"Biographical criticism often trivializes a poem by ignoring its larger philosophical questions and reducing it to simplistic emotions. That Strand chooses to omit biographical details should tell readers that he wants the focus on other, larger issues, and that the poems are driven by powerful, complex emotions that have more than one source."
In a letter from Sharon Bryan, Dec 24&31.
"Chiasson's review of Robert Hass's new book of poems characterizes Hass as primarily an autobiographical poet whose work consists of 'small dinner parties and hikes' or 'a recipe for onion soup' . . . Yet Hass undercuts these pleasures by situating the lyric within a larger history of violence, suffering, and collective indifference. In eliding the political and historical work contexts of Hass's work, Chiasson replicates the very 'American amnesia' that Hass indicts and furthers our cultural tendency to relegate poetry to an art of the quotidian."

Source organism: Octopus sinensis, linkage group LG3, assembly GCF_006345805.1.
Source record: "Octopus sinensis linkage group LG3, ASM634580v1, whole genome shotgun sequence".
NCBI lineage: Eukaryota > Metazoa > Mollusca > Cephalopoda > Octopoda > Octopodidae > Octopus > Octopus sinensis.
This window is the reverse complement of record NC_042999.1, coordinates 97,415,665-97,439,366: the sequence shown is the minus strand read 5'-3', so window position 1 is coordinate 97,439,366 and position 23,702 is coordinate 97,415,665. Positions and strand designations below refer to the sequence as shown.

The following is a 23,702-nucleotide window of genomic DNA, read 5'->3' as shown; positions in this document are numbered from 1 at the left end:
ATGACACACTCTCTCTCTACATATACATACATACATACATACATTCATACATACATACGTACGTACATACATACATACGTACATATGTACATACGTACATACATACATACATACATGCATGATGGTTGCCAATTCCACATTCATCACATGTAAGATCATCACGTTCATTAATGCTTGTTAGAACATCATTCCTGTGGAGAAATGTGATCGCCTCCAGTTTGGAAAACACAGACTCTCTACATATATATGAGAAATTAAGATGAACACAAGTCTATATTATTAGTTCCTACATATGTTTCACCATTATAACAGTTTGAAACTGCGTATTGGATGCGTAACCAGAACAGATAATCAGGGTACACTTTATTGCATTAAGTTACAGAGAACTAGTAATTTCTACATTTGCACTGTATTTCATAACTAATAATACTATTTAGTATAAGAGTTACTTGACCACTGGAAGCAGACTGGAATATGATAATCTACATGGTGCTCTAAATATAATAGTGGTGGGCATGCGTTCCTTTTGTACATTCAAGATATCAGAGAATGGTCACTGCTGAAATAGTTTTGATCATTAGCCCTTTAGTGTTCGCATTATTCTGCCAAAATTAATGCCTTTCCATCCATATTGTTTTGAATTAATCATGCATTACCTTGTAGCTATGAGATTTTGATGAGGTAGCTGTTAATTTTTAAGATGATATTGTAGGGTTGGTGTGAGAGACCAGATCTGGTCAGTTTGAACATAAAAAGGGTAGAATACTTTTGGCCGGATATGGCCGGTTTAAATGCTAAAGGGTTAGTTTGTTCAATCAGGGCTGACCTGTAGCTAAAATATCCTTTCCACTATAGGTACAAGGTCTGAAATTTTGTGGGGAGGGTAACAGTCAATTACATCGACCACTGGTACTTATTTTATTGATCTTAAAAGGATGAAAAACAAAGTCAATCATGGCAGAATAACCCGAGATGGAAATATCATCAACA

In a letter from Jessica Fisher and Margaret Ronda, same.
Both letters seem to fault Chiasson with a mis-reading of the poets' work as biographical, (worse) quotidian and, finally, apolitical. But I have to say, I was guilty of that very same mis-reading of Hass and Strand (based on only slight exposure to their work) before I started Chiasson's review, and I wasn't interested in reading Chiasson state the obvious. I think the question is WHY are these poets open to such a misreading. If we cannot address that - and, as they appear in TNY, these letters don't - we're pretty much stuck, poetry-wise.